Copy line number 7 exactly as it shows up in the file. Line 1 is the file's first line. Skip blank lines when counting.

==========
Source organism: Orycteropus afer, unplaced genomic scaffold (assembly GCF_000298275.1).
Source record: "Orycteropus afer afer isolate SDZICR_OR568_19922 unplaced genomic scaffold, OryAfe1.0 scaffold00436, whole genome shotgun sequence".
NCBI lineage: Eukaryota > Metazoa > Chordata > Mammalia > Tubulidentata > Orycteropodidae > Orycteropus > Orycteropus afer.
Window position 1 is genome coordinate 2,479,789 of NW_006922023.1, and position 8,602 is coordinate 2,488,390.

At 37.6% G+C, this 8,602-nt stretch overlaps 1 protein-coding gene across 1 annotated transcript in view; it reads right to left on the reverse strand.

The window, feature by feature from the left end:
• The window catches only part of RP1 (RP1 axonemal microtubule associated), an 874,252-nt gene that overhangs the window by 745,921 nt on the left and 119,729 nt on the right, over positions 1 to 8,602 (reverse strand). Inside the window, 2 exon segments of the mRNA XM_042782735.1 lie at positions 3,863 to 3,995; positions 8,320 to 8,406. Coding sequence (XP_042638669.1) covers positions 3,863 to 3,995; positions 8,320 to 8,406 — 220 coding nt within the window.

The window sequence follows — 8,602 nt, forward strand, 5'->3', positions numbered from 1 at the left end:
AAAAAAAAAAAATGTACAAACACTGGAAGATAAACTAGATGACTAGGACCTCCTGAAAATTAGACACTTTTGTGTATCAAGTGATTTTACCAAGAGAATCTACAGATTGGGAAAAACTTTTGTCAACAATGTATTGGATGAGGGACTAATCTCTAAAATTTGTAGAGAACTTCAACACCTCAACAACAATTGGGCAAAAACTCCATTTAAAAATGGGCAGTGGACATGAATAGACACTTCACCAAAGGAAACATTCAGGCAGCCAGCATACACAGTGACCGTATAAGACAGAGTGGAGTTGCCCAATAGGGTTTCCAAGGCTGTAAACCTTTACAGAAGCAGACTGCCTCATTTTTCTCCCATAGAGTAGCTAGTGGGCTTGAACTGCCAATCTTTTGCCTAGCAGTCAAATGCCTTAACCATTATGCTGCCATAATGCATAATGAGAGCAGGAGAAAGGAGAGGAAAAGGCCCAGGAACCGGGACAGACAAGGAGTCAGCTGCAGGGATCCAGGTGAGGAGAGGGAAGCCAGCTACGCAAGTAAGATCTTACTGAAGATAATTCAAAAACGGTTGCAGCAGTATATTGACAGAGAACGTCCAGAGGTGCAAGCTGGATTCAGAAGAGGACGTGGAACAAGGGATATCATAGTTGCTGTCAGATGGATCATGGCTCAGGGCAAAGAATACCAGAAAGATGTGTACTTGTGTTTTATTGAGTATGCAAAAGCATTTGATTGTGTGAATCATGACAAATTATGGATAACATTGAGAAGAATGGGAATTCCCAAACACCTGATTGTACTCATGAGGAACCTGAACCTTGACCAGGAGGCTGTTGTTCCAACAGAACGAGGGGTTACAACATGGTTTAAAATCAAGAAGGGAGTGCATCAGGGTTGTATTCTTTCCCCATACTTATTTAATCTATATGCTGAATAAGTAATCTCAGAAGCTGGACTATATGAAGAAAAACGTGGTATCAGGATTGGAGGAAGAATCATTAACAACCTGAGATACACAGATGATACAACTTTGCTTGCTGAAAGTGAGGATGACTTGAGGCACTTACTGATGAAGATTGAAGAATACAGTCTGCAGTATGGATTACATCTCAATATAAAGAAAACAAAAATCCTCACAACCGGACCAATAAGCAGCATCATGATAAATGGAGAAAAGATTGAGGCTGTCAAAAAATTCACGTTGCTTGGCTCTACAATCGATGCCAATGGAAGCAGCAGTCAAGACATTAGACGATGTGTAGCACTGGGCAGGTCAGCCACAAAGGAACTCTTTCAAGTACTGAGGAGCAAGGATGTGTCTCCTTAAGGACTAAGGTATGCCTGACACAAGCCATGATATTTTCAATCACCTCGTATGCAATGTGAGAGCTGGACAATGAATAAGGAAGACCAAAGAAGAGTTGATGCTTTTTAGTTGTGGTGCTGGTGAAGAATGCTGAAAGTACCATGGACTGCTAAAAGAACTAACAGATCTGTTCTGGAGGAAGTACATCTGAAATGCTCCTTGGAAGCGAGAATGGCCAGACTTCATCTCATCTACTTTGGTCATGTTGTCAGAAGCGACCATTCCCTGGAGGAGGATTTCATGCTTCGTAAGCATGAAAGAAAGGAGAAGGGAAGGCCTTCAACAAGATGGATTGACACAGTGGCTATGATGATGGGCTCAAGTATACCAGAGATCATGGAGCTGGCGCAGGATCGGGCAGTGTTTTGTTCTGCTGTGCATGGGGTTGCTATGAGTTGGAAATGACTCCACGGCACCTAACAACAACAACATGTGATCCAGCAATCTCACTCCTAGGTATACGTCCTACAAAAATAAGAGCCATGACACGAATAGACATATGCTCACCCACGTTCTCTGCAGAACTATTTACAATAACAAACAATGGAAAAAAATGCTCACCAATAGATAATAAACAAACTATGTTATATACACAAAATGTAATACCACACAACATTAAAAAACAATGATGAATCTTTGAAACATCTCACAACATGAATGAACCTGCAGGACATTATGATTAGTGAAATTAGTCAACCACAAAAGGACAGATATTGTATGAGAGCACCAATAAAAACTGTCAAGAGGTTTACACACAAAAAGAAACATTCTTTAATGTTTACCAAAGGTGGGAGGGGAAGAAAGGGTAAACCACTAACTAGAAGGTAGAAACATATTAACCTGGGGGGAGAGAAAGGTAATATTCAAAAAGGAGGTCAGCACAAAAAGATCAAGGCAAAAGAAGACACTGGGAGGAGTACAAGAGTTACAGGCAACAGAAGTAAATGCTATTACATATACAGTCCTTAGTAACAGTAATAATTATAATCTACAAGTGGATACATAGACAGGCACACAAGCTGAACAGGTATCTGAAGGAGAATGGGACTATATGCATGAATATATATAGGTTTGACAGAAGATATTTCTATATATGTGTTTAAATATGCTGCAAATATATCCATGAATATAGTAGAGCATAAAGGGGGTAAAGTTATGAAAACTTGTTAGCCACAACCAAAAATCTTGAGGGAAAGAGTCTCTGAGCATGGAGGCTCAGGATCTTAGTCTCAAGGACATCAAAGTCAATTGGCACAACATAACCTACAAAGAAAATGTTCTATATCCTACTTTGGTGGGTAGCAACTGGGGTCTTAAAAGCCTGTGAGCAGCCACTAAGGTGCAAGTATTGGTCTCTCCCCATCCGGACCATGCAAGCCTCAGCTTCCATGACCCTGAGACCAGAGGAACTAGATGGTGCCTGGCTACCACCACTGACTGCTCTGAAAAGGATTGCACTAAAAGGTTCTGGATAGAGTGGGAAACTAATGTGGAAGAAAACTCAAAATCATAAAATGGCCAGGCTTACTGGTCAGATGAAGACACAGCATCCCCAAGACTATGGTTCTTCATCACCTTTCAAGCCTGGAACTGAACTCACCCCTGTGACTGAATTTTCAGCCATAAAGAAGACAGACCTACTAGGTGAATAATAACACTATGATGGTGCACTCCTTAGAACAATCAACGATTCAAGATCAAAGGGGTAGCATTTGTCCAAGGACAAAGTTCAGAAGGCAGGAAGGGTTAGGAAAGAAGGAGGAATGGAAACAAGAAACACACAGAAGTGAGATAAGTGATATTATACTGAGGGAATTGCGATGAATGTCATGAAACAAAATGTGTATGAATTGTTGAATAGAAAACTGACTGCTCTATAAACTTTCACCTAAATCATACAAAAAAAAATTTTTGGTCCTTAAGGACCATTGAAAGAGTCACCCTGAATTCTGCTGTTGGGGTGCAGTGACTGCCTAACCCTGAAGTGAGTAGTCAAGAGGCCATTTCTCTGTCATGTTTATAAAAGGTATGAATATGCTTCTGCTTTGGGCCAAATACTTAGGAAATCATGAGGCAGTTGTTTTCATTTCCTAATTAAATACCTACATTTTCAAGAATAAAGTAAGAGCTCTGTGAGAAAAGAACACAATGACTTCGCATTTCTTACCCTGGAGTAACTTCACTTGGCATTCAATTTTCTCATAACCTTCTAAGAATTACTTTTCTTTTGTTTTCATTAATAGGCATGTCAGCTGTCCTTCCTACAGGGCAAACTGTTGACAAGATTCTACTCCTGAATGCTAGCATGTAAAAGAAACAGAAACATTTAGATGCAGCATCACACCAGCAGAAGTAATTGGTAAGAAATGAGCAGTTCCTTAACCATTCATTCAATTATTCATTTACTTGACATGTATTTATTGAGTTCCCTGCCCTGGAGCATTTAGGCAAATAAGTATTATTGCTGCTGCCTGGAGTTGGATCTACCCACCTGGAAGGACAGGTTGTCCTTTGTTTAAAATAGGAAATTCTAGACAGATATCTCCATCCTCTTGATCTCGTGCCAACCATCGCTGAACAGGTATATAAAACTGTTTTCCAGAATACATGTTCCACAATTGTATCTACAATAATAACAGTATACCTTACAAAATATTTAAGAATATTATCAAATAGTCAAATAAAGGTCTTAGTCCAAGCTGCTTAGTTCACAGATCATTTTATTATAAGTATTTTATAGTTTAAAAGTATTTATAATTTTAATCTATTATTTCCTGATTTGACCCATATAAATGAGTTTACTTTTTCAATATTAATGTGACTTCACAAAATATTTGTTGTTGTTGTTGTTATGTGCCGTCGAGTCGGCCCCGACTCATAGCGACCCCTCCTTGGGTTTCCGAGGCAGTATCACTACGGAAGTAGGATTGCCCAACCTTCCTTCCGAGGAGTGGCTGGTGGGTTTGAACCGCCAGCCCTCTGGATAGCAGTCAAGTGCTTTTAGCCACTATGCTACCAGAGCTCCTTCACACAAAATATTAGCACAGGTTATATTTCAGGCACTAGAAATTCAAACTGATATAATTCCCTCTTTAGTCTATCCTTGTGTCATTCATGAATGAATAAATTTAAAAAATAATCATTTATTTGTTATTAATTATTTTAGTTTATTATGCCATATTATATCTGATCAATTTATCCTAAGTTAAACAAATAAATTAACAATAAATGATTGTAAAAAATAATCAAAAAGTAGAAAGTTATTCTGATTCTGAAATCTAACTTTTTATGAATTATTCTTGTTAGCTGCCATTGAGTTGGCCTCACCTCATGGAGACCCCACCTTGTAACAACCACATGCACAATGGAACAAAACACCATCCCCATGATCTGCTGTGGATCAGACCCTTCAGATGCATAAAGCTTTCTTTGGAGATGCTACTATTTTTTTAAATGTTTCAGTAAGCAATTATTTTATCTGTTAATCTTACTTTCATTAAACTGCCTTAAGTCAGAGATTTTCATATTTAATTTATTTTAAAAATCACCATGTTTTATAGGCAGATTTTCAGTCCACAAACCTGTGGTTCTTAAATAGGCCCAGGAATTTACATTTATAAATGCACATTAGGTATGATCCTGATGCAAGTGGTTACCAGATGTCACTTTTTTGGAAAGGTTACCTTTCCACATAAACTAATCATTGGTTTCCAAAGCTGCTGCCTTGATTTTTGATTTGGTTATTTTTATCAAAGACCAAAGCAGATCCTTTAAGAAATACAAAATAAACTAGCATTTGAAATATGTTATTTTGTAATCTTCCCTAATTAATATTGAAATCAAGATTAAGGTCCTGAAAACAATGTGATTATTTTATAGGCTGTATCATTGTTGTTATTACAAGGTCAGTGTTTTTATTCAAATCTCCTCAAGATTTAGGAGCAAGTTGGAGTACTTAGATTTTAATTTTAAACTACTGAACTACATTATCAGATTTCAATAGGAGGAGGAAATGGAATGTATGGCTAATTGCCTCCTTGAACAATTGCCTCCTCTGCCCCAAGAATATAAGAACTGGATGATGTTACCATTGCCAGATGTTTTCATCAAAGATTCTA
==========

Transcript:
• The window catches only part of RP1 (RP1 axonemal microtubule associated), an 874,252-nt gene that overhangs the window by 745,921 nt on the left and 119,729 nt on the right, over positions 1 to 8,602 (reverse strand). Inside the window, 2 exon segments of the mRNA XM_042782735.1 lie at positions 3,863 to 3,995; positions 8,320 to 8,406. Coding sequence (XP_042638669.1) covers positions 3,863 to 3,995; positions 8,320 to 8,406 — 220 coding nt within the window.